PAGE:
Microsoft showed off two more ways Project Natal could work with existing games at the Tokyo Game Show last week.
According to creative director Kudo Tsunoda, speaking during a demo presentation, Japanese firms such as Konami, Square Enix, Capcom and Namco Bandai are "all building games for project Natal". But to further illustrate the potential of the technology, Microsoft put together a special TGS demo featuring Beautiful Katamari.
"I think what this does really well is take a game that was super-hard to control, and make it super-easy and approachable," he said. "On 360 the controls in Katamari were really hard - it was hard to navigate around the world. Now, with Project Natal, it's very simple and easy to do. Anybody can get in and be able to play it right away. It makes it simple, fun and accessible while still keeping the depth and excitement this game has."
Eurogamer got to have a go and sure enough, the game was instinctively easy to play. You position your hands as if they're on top of a beach ball then move them as if rolling it around - left to go left, right to go right and so on. The game was responsive to our movements, with no lag between our gestures and the action on screen. It all felt fluid, natural and less fiddly than twiddling analogue sticks.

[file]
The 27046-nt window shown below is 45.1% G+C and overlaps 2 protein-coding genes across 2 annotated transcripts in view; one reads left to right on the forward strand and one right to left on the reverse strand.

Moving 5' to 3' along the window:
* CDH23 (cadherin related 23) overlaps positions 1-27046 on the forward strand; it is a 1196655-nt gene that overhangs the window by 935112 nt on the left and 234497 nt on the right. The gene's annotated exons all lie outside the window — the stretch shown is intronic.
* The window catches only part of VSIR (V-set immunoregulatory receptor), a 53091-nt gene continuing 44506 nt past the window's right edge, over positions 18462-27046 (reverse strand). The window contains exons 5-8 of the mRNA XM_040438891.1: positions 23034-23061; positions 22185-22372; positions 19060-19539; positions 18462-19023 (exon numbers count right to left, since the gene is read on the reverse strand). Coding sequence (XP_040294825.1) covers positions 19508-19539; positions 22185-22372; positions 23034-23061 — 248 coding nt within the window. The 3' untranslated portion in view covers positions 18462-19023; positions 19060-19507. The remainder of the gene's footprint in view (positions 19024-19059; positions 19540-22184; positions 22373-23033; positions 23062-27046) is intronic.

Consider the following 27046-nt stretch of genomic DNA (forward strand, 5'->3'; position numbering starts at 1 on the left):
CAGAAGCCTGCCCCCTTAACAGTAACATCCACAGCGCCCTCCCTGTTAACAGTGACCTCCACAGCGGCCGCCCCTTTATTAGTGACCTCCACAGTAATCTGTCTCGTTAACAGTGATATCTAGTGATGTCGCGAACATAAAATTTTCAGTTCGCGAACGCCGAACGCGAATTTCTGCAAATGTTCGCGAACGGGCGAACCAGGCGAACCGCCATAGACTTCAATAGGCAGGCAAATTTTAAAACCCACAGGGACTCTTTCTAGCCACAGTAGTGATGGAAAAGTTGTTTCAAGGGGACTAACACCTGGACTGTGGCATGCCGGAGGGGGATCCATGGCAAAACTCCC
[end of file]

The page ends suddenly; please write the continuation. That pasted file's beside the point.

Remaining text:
Next up was Space Invaders Extreme. To play the Natal version of this game, you stand in front of the screen with your arms out to the side and bent at the elbows. Stepping from side to side moves your ship left and right. You raise your arms to fire, keeping them bent. You look like C-3PO at a rave, having just discovered disco biscuits.
In practice, it's easier to control your ship by leaning from side to side rather than stepping. The game occasionally appeared to struggle to keep up with our firing motions, and twice had to be reset after it stopped responding altogether. But Space Invaders Natal-style was strangely good fun to play and apparently hilarious to watch, and overall it worked. Plus it's probably completely amazing if you've had disco biscuits for tea.
But is there any chance the Natal versions of these games will make it into the shops? Seems unlikely, as these were tech demos built specially for TGS. "We just wanted to make something Japanese consumers and publishers could identify with," said Tsunoda. Here's hoping someone sees the potential of Space Invaders Natal in time for our Christmas party, anyway.